Marisa Merz at the Serpentine Gallery

In tandem with the launch of its sister gallery, The Serpentine Gallery is presenting an exhibition of Marisa Merz’s work, spanning her 50 year career. Although Merz has had solo shows internationally and has participated five times in the Venice Biennale, this is her first solo show by a UK public institution. The Serpentine Gallery’s exhibition is also timely; it is Merz’s show first since being awarded the Gold Lion for Lifetime Achievement at this year’s Venice Biennale.

The exhibition features sculpture, painting and installation, bringing to life Merz’s preoccupation with materials and scale, ranging from the domestic to the industrial. Occupying a space between abstraction and figuration, Merz’s work also has the capacity to invoke a subtle spectrum of contrasts: the ethereal and the physical; the unworldly and the worldly; the organic and the manufactured.

Marisa Merz, Serpentine Gallery

Marisa Merz, Untitled, Undated, Unfired clay on iron tripod, 25 x 17 x 14cm, © Marisa Merz

The only woman associated with the Arte Povera group in Italy from the late 1960’s, Merz was married to her fellow affiliate, Mario. The group, based in Turin, home to the Italian automotive industry, responded to the prevailing culture of industrialism in the North and to a wider context of social unrest in the country. Through their use of low, ‘poor’ or industrial materials, they attempted to break down the ‘dichotomy between art and life,’ as described by Germano Celant, the curator who coined the group’s name. Merz applied her own signature to Arte Povera’s use of non-traditional materials by employing repetitive craft processes such as knitting, sewing and weaving, which were traditionally associated with the feminine and the domestic sphere.

Despite the gallery’s limit on space, the exhibition has attempted to cover a large cross section of Merz’s works, from her Arte Povera days, to her more recent large-scale works on paper. Living Sculpture (1966), a mobile sculpture made of coiled aluminium sheets floats gracefully from the ceiling, its spiral structures appear more like living, organic forms, its metallic carapace at once substantial and fragile. Barely discernible on the heads of this shiny, silver hydra are filmy patches: grease, originating from the time when Merz had the sculpture in her kitchen, a quirk that enhances the personal dimension of her work.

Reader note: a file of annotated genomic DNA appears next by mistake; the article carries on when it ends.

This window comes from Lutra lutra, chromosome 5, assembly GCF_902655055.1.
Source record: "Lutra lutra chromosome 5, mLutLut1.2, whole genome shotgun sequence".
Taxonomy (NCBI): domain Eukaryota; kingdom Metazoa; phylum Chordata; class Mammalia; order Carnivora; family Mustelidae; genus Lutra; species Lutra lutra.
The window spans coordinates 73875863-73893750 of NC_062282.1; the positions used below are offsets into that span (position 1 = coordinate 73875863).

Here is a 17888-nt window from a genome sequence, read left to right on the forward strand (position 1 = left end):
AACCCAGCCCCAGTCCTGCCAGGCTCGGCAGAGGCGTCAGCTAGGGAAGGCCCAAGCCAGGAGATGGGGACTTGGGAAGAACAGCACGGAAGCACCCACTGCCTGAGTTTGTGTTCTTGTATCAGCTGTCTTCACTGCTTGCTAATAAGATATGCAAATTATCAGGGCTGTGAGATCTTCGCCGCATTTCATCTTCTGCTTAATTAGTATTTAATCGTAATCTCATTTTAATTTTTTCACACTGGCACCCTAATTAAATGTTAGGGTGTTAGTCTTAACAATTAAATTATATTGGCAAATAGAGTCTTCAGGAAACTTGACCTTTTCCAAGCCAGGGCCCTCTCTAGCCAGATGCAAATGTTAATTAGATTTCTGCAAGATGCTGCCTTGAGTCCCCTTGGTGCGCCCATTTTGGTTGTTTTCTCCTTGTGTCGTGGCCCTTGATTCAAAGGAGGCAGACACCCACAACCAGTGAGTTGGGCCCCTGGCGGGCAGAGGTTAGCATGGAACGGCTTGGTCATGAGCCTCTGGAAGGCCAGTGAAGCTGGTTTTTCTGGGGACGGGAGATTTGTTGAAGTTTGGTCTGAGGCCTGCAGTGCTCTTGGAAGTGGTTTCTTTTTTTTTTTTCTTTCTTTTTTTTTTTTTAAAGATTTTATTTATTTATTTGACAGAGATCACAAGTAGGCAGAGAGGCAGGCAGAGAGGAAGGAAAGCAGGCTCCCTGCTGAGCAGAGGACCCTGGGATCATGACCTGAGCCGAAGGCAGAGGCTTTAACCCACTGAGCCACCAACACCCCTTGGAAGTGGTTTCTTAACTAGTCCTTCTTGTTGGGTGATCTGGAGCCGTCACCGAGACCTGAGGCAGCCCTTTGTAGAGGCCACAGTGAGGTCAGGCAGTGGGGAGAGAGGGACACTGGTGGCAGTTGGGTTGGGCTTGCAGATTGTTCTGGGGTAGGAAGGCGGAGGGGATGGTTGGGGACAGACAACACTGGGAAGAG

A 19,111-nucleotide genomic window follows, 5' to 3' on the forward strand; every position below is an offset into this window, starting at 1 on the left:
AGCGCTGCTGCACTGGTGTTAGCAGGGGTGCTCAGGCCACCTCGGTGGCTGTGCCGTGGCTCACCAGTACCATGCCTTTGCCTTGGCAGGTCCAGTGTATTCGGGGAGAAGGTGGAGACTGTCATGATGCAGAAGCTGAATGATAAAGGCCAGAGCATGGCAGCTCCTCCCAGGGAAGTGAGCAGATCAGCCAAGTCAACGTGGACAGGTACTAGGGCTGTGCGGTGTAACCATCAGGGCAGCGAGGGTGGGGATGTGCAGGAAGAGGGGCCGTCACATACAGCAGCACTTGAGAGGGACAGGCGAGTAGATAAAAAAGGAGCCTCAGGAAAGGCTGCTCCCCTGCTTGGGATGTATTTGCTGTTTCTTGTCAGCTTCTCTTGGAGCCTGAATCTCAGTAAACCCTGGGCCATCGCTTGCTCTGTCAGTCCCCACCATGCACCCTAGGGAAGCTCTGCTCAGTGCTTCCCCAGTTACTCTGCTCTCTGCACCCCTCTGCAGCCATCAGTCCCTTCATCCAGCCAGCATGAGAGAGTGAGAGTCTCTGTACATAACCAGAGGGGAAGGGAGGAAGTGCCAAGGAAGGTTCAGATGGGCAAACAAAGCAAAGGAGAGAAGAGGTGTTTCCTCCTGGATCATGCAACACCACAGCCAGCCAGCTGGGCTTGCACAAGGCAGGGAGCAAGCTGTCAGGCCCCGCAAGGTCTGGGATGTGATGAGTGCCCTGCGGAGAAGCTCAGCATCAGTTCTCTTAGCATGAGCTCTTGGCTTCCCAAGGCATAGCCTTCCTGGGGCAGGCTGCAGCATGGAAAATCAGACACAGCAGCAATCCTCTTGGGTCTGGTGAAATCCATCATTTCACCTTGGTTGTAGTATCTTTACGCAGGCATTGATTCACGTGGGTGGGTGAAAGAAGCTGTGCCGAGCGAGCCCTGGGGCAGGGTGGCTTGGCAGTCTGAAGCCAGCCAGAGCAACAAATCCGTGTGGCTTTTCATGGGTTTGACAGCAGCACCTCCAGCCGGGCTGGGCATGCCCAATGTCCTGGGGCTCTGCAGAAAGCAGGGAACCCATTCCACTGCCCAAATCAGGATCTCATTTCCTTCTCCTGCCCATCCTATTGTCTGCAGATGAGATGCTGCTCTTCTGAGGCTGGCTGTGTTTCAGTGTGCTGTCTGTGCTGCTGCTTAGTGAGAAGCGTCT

Marisa Merz, Serpentine Gallery

Marisa Merz, Installation view, Serpentine Gallery, London, © 2013 Luke Hayes

Other early works include the diminutive and delicate Scarpette (Little Shoes) from 1968, made of nylon thread and paraffin, and modelled on the artist’s feet, Coperta a rolled up blanket bound with nylon thread from 1967, and an array of untitled and undated knitted works – triangles, squares, and circular shapes of nylon woven around metallic wire arranged in geometric patterns. Seen close up, they allude to stars, planets and voids; of things of an infinite complexity that belie their simple forms.

Inherent in these works is a playful quality also present in Merz’s unfired, sculpted clay heads. No larger than a football, their inchoate faces take on an array of expressions varying from mute, to expressive, to bewildering, to serene, to simplistic, and invoke sculptural references such from Pre-Columbian and Modernist art. Some are placed on metallic tripods, imbuing them a gravitas and an aura, as though they possess a knowledge that tantalisingly evades the viewer, like those of pagan religious icons.

Marisa Merz, Installation view, Serpentine Gallery

Marisa Merz, Installation view, Serpentine Gallery, London, © 2013 Luke Hayes

In the central room of the gallery sits one of these heads, enamel white against the dark copper tripod. Its compact size contrasts with the large-scale works on paper on each wall, depicting abstract faces and figures painted in azures, viridian and gold. Here, under the flat cupola of the Serpentine’s sunlight roof window, the head appears like a religious shrine, whilst the intense chromatic hues of the large-scale paintings trace beatific, spiritual figures. One of the paintings has a web of thin red thread stitched across it; another has two large wooden beams placed in front, a pale green oval wax object placed on the end of one beam, endowing the work as a sculpture; a third is made with copper and porcelain. These works exemplify Merz’s on-going curiosity with materials – a curiosity which is still lively in her 80s. They describe, or rather summarise, the enigmatic and dazzling juxtapositions created by the materials and the processes which she employs to create her elliptical works.

Marisa Merz, Serpentine Gallery, London, through 10 November 2013

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by Gowri Balasegaram
in Focus on Europe

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